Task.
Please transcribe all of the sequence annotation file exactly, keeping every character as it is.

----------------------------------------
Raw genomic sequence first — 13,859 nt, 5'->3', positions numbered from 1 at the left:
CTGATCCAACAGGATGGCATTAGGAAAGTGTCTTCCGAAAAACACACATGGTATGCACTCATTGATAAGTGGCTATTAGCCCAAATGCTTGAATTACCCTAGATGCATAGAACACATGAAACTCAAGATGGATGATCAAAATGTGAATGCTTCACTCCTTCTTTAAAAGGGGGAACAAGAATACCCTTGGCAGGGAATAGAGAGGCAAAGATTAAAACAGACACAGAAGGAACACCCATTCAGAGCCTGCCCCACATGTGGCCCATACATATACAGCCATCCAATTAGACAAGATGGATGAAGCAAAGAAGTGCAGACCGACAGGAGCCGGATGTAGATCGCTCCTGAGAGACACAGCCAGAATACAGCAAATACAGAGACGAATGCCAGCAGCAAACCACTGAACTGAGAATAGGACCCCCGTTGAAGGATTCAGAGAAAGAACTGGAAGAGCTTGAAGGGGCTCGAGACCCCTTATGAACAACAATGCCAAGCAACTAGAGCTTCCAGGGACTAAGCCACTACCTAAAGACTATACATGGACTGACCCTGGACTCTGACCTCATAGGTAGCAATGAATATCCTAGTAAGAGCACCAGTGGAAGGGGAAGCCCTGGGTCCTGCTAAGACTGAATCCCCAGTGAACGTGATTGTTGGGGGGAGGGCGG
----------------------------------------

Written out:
Raw genomic sequence first — 13,859 nt, 5'->3', positions numbered from 1 at the left:
CTGATCCAACAGGATGGCATTAGGAAAGTGTCTTCCGAAAAACACACATGGTATGCACTCATTGATAAGTGGCTATTAGCCCAAATGCTTGAATTACCCTAGATGCATAGAACACATGAAACTCAAGATGGATGATCAAAATGTGAATGCTTCACTCCTTCTTTAAAAGGGGGAACAAGAATACCCTTGGCAGGGAATAGAGAGGCAAAGATTAAAACAGACACAGAAGGAACACCCATTCAGAGCCTGCCCCACATGTGGCCCATACATATACAGCCATCCAATTAGACAAGATGGATGAAGCAAAGAAGTGCAGACCGACAGGAGCCGGATGTAGATCGCTCCTGAGAGACACAGCCAGAATACAGCAAATACAGAGACGAATGCCAGCAGCAAACCACTGAACTGAGAATAGGACCCCCGTTGAAGGATTCAGAGAAAGAACTGGAAGAGCTTGAAGGGGCTCGAGACCCCTTATGAACAACAATGCCAAGCAACTAGAGCTTCCAGGGACTAAGCCACTACCTAAAGACTATACATGGACTGACCCTGGACTCTGACCTCATAGGTAGCAATGAATATCCTAGTAAGAGCACCAGTGGAAGGGGAAGCCCTGGGTCCTGCTAAGACTGAATCCCCAGTGAACGTGATTGTTGGGGGGAGGGCGG